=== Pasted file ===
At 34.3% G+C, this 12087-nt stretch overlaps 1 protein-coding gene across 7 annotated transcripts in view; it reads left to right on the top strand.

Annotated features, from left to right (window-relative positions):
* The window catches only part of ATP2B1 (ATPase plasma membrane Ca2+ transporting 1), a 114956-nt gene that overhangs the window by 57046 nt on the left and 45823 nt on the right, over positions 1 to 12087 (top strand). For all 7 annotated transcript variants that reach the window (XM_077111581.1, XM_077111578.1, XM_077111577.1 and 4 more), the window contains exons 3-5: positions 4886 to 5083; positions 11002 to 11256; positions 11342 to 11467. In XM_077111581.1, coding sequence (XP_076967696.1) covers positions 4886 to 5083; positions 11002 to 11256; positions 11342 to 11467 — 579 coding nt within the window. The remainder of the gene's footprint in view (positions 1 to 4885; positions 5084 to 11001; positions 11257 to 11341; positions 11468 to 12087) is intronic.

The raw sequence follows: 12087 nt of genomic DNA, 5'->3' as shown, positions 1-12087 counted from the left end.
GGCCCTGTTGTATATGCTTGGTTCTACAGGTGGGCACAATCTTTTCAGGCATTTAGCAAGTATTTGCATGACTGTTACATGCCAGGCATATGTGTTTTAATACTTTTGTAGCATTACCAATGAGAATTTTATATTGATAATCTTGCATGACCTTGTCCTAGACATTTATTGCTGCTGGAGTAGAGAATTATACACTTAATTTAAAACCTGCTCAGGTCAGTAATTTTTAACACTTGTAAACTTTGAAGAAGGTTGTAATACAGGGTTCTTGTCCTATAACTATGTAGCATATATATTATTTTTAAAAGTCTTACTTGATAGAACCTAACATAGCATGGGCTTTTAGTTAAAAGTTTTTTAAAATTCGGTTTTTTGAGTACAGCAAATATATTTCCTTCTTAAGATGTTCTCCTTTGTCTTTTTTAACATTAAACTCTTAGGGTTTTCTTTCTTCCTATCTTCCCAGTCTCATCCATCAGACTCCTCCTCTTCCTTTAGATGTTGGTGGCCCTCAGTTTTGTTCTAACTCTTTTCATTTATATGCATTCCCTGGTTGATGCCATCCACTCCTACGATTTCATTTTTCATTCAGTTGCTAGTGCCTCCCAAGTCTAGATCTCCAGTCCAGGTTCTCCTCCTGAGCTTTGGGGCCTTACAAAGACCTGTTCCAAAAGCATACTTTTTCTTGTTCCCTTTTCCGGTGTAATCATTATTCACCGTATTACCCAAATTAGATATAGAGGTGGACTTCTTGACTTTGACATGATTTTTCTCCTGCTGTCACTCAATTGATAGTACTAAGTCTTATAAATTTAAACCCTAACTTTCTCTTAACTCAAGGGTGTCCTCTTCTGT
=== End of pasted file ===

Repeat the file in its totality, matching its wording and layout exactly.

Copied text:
At 34.3% G+C, this 12087-nt stretch overlaps 1 protein-coding gene across 7 annotated transcripts in view; it reads left to right on the top strand.

Annotated features, from left to right (window-relative positions):
* The window catches only part of ATP2B1 (ATPase plasma membrane Ca2+ transporting 1), a 114956-nt gene that overhangs the window by 57046 nt on the left and 45823 nt on the right, over positions 1 to 12087 (top strand). For all 7 annotated transcript variants that reach the window (XM_077111581.1, XM_077111578.1, XM_077111577.1 and 4 more), the window contains exons 3-5: positions 4886 to 5083; positions 11002 to 11256; positions 11342 to 11467. In XM_077111581.1, coding sequence (XP_076967696.1) covers positions 4886 to 5083; positions 11002 to 11256; positions 11342 to 11467 — 579 coding nt within the window. The remainder of the gene's footprint in view (positions 1 to 4885; positions 5084 to 11001; positions 11257 to 11341; positions 11468 to 12087) is intronic.

The raw sequence follows: 12087 nt of genomic DNA, 5'->3' as shown, positions 1-12087 counted from the left end.
GGCCCTGTTGTATATGCTTGGTTCTACAGGTGGGCACAATCTTTTCAGGCATTTAGCAAGTATTTGCATGACTGTTACATGCCAGGCATATGTGTTTTAATACTTTTGTAGCATTACCAATGAGAATTTTATATTGATAATCTTGCATGACCTTGTCCTAGACATTTATTGCTGCTGGAGTAGAGAATTATACACTTAATTTAAAACCTGCTCAGGTCAGTAATTTTTAACACTTGTAAACTTTGAAGAAGGTTGTAATACAGGGTTCTTGTCCTATAACTATGTAGCATATATATTATTTTTAAAAGTCTTACTTGATAGAACCTAACATAGCATGGGCTTTTAGTTAAAAGTTTTTTAAAATTCGGTTTTTTGAGTACAGCAAATATATTTCCTTCTTAAGATGTTCTCCTTTGTCTTTTTTAACATTAAACTCTTAGGGTTTTCTTTCTTCCTATCTTCCCAGTCTCATCCATCAGACTCCTCCTCTTCCTTTAGATGTTGGTGGCCCTCAGTTTTGTTCTAACTCTTTTCATTTATATGCATTCCCTGGTTGATGCCATCCACTCCTACGATTTCATTTTTCATTCAGTTGCTAGTGCCTCCCAAGTCTAGATCTCCAGTCCAGGTTCTCCTCCTGAGCTTTGGGGCCTTACAAAGACCTGTTCCAAAAGCATACTTTTTCTTGTTCCCTTTTCCGGTGTAATCATTATTCACCGTATTACCCAAATTAGATATAGAGGTGGACTTCTTGACTTTGACATGATTTTTCTCCTGCTGTCACTCAATTGATAGTACTAAGTCTTATAAATTTAAACCCTAACTTTCTCTTAACTCAAGGGTGTCCTCTTCTGT